Features
3:02 pm
Fri August 2, 2013

Surviving Tuskegee Airmen Meet In St. Louis For 42nd Annual Convention

This 1944 photo shows pilots of a U.S. Army Air Forces fighter squadron, credited with shooting down 8 of the 28 German planes destroyed in dog-fights over the new Allied beachheads south of Rome talking over the day's exploits at a U.S. base in the Mediterranean theater. The Tuskegee Airmen became known for flying during World War II and becoming the United States' first African American military pilots.
This 1944 photo shows pilots of a U.S. Army Air Forces fighter squadron, credited with shooting down 8 of the 28 German planes destroyed in dog-fights over the new Allied beachheads south of Rome talking over the day's exploits at a U.S. base in the Mediterranean theater. The Tuskegee Airmen became known for flying during World War II and becoming the United States' first African American military pilots.
Credit National Archives

Several original Tuskegee Airmen are in St. Louis for the 42nd annual Tuskegee Airmen Incorporated convention being held through Saturday. The pilots and ground crew were known for being trained in Tuskegee, Ala. and flying during World War II.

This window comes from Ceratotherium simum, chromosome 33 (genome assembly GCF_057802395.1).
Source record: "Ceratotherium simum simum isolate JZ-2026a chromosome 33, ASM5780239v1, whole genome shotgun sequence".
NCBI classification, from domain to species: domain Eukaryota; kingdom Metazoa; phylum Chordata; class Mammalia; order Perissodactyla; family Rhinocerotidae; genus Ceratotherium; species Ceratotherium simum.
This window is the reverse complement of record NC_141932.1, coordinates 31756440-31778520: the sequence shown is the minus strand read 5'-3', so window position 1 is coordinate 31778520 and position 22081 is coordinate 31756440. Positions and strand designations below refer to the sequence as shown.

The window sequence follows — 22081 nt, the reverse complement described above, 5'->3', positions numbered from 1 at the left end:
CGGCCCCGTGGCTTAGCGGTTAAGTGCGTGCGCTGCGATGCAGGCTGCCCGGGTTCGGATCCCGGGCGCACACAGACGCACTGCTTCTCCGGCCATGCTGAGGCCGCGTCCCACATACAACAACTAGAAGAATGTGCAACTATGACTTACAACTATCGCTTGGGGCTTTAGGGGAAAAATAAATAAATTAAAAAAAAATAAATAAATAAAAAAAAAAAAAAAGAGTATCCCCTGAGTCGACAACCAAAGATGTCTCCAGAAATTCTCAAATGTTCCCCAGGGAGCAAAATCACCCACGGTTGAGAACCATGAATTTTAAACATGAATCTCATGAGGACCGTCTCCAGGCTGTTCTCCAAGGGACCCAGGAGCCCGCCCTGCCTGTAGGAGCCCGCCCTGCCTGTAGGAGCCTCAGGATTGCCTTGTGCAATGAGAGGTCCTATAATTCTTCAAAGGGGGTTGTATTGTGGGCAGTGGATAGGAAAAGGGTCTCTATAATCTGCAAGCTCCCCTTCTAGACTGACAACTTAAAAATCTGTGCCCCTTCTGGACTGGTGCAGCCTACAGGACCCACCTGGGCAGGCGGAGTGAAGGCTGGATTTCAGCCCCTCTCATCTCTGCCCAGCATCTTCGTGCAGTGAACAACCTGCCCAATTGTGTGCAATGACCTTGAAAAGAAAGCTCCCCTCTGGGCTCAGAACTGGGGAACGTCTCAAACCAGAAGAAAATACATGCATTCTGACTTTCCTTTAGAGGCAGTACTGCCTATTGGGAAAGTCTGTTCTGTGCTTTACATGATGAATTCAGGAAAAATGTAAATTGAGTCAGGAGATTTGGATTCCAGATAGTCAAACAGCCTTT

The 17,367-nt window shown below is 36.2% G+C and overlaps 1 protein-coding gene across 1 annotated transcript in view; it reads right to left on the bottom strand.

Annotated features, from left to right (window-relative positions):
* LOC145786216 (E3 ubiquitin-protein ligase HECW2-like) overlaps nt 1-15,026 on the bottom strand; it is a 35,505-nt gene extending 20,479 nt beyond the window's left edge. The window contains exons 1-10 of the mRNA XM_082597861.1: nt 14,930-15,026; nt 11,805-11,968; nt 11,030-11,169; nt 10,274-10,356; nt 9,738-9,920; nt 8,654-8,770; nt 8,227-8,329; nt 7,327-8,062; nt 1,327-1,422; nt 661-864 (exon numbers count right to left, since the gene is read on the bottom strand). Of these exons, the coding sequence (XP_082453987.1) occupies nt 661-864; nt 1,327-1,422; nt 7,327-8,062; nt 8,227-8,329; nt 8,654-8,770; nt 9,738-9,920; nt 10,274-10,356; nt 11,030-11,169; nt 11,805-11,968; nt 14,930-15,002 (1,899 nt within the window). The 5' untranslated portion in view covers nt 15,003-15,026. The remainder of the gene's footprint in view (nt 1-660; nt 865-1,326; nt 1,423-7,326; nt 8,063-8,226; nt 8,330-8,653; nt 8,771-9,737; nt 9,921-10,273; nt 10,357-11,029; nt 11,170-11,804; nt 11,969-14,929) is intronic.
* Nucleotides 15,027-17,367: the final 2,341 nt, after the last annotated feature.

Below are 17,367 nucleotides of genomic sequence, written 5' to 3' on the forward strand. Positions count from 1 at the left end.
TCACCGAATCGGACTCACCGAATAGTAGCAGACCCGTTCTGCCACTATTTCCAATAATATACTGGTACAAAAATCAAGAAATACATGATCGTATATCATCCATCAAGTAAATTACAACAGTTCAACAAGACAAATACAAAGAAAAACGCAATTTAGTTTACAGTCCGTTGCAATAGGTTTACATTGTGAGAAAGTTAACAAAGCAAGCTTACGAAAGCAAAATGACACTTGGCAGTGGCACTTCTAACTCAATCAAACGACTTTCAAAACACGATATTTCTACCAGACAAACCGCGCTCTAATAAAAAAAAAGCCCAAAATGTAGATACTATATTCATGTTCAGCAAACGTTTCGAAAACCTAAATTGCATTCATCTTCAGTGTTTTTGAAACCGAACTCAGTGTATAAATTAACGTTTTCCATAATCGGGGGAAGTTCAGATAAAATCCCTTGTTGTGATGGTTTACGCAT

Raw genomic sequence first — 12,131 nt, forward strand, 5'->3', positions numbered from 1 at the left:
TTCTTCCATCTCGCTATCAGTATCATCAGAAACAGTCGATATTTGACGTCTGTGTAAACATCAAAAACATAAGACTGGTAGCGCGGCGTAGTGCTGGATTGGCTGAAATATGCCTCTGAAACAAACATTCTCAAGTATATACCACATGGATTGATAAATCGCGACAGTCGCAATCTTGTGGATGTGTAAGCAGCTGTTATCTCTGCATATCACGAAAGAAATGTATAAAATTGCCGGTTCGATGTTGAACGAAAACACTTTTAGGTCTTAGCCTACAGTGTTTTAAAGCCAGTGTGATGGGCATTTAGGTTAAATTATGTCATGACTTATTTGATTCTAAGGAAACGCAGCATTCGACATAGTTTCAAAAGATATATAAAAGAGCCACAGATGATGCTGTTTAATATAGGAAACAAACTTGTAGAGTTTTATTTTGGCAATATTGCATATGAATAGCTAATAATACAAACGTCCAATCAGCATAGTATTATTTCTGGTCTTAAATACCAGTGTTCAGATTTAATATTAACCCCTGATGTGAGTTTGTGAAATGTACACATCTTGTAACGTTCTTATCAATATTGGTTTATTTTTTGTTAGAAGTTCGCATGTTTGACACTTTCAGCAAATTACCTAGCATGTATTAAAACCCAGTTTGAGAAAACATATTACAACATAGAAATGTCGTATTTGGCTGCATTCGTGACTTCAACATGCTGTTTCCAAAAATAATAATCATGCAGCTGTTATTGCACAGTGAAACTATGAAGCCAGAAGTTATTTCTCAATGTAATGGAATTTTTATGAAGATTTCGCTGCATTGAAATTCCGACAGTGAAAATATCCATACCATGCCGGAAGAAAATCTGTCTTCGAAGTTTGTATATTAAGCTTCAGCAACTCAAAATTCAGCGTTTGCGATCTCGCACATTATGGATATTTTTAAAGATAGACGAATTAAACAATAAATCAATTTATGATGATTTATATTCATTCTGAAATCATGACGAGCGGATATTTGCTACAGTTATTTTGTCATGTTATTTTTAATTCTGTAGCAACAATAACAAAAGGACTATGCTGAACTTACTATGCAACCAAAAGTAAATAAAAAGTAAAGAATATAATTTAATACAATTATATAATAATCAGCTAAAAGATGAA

Clara White is the president of the Hugh J. White chapter in St. Louis. The chapter is named after her husband, who flew during World War II.
Clara White is the president of the Hugh J. White chapter in St. Louis. The chapter is named after her husband, who flew during World War II.
Credit Erin WIlliams

As president of the St. Louis-based Hugh J. White chapter, Clara White has been dedicated for several years to preserving the legacy of her husband, who flew during the war, as well as other airmen and flight personnel.

“It’s a dying institution so we have to start now letting the people know that even after they’re gone we’re going to have to say they did exist," White said. "But they’re gone now. They’re all in their nineties, so we have to keep that legacy going.”

Initially unaware of her husband’s participation, she has worked to carry on the legacy since after his death in 1979.

“It wasn’t in our history books," White said. "They paved the way for these young people that are coming behind them now to be able to do what they want to do and accomplish something while they’re in the service.”

The purpose of the chapters is to ensure that the airmen’s legacies are carried on for future generations. Tomorrow the Convention will host a Youth Day focused on aviation for students between 11 and 17 years old. There are nearly 60 chapters across the United States.

Follow Erin Williams on Twitter: @STLPR_Erin